I was born on July 13th, a day that also happens to be my dad’s birthday. This incidental event has created a small but special bond between my dad and I, and it is reinforced every year. Dad isn’t one for nicknames but he calls me “birthday girl” (which I absolutely love) and in return, I usually make a bad joke about how I didn’t get him anything because how could I possibly outdo the best gift he’s ever received?
Even before I was born, my dad and I had a special connection, according to family lore. When mom first got pregnant, she and dad decided not to find out the gender of the baby in advance so they had to come up with two sets of names. It was easy to agree on a choice for a boy– Danny– but they couldn’t settle on what to name the baby if it was a little girl. Finally, they turned to the most reliable of arbiters and flipped a coin toss. Mom won. The baby came, it was a girl and my older sister was named Jessica. When the coin landed, the story goes, Dad said “I hope we have another girl so I can name her Michele!” This story is a family favorite in the “Careful What you Wish For” category, since my parents now have a total of five daughters, but in my view, the most important part of the story is that my dad picked my name, that I was special to him even before my birth, and especially so when I entered the world on his birthday.
Overall, it’s a wonderful to share this day. I have great memories of the two of us fishing together while mom got our birthday dinner ready. With four sisters, private time alone with any parent was a rare treat. Other times it seemed like less of a blessing, like that year dad spanked me for dawdling and the time that we drove all the way to see Great Grandma Obie and she had a big chocolate cake for dad, not me. To a greater extent, I sometimes wonder about the impact this little happenstance has had on my life. For years, I unintentionally viewed myself as the surrogate son, the “special” one, and tried to live up to those expectations. I was a star student and an athlete, I dismissed music and the arts, I bossed my sisters around, I studied Mechanical Engineering– all in an effort to coax myself to be more like him, fulfill my birthright, and win his approval.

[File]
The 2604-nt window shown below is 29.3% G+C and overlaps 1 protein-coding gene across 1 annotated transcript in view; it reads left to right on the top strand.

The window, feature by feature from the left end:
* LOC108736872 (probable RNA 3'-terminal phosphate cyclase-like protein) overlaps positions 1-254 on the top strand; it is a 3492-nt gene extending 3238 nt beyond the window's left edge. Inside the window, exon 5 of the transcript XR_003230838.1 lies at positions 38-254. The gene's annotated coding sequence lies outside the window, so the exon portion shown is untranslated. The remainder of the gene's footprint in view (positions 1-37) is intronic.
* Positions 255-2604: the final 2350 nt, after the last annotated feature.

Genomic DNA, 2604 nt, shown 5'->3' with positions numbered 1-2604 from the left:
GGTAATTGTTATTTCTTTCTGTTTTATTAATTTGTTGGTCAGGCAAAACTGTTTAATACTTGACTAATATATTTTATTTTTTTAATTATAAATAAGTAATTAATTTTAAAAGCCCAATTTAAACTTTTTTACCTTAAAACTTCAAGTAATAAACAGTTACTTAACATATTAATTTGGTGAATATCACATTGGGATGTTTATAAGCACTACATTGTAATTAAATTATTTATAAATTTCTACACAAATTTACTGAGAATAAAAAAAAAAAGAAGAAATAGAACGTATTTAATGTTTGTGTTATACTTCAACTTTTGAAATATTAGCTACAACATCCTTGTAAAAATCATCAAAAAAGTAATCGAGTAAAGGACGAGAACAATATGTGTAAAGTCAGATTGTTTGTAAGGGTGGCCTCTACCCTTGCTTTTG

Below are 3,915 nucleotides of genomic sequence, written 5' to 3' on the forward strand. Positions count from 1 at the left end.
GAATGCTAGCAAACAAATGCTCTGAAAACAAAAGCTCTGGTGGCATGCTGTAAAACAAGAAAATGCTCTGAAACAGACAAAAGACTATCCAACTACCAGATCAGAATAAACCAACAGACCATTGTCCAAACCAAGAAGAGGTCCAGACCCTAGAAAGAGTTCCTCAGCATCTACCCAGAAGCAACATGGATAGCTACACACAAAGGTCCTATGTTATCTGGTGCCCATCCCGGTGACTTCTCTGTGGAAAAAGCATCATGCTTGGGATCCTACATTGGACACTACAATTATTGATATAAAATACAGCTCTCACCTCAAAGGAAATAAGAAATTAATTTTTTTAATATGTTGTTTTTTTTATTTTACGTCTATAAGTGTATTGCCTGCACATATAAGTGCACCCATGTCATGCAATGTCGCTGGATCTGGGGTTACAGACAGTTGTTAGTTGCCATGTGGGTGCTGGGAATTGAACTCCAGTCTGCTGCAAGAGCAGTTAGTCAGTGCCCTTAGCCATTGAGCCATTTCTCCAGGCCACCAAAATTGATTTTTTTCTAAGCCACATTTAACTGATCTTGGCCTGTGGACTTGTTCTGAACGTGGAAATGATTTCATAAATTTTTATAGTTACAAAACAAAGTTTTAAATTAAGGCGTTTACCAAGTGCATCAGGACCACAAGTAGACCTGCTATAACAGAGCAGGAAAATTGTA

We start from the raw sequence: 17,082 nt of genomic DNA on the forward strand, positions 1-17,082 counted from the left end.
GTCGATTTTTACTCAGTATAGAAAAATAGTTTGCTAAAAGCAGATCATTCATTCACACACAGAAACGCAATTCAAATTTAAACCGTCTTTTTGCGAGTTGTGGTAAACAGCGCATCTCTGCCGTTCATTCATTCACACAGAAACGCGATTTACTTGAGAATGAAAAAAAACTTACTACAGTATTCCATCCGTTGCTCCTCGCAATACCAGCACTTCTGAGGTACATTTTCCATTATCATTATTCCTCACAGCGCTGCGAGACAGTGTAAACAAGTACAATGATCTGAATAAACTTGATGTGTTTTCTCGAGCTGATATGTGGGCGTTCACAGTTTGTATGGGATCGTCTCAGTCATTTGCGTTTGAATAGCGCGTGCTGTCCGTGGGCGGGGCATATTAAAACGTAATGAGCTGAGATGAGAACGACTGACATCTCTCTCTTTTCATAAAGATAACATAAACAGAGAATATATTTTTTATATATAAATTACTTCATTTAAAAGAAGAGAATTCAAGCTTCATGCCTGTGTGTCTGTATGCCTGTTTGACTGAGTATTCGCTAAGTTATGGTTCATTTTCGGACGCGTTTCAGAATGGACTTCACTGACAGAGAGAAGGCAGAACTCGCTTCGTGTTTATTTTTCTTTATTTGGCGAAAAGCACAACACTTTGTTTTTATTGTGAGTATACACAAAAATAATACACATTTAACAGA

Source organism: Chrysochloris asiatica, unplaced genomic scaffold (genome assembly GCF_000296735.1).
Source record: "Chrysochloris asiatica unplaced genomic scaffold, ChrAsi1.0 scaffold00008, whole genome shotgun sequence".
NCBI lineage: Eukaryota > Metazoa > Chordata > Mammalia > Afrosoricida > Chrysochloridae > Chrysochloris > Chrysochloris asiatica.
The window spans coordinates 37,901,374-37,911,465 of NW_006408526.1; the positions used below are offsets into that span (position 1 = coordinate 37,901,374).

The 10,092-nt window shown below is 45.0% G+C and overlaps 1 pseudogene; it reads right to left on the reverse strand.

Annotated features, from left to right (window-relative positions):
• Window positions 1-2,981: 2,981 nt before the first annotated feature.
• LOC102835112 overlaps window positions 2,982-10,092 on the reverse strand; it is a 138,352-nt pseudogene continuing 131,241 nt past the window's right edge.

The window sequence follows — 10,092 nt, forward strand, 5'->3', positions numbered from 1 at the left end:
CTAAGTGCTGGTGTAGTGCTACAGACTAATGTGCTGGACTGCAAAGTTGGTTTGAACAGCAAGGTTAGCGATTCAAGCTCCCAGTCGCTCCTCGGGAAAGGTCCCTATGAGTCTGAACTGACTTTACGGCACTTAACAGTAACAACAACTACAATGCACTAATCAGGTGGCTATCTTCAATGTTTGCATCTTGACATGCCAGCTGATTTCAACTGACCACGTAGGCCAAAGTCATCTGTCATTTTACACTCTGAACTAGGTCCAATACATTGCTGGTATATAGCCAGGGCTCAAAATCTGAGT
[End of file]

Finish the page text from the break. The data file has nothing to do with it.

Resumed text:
This year, our birthday is particularly significant because, this year, I will become exactly half of my dad’s age. One year ago I realized this was coming and made a bunch of nerdy graphs in excel. All year I’ve eagerly anticipating this otherwise unremarkable occasion. What does it mean to be half my dad’s age? It means that I am now exactly the age that he was when I was born. On that day, when I was seconds, minutes and then hours old, my age was an infinitesimal fraction of his. And now, here I am, fully half.
My dad has had an aversion to his birthday ever since he turned 46 and therefore reached 100% of his dad’s oldest age. I never met Grandpa Obie, who died suddenly of a heart attack well before I was born. I remember asking dad what he wanted for his 60th birthday and he said “just to live that long.” Today, I’m half dad’s age, and according to my nifty graphs, we would both have to live another 60 years for me to reach 75% of his age, another 2,006 years to get to 99%, and never, not in a forever of living, could I fully catch up.
It don’t know how long my dad and I will live and I don’t know how many more of these arbitrary age milestones we will reach, but I like the exercise. It reinforces this thing that I already and always knew, which is that I will never be my dad. I will never be able to recite on command the laws of physics that rule astrological phenomena, or build a motorcycle piece by piece, or send five daughters through college, or know what it was to stand at the foot of a bed on the day that I was born. And no matter how much I try and not in a life time of living, will I ever be all that my dad is. But it feels pretty good to be half.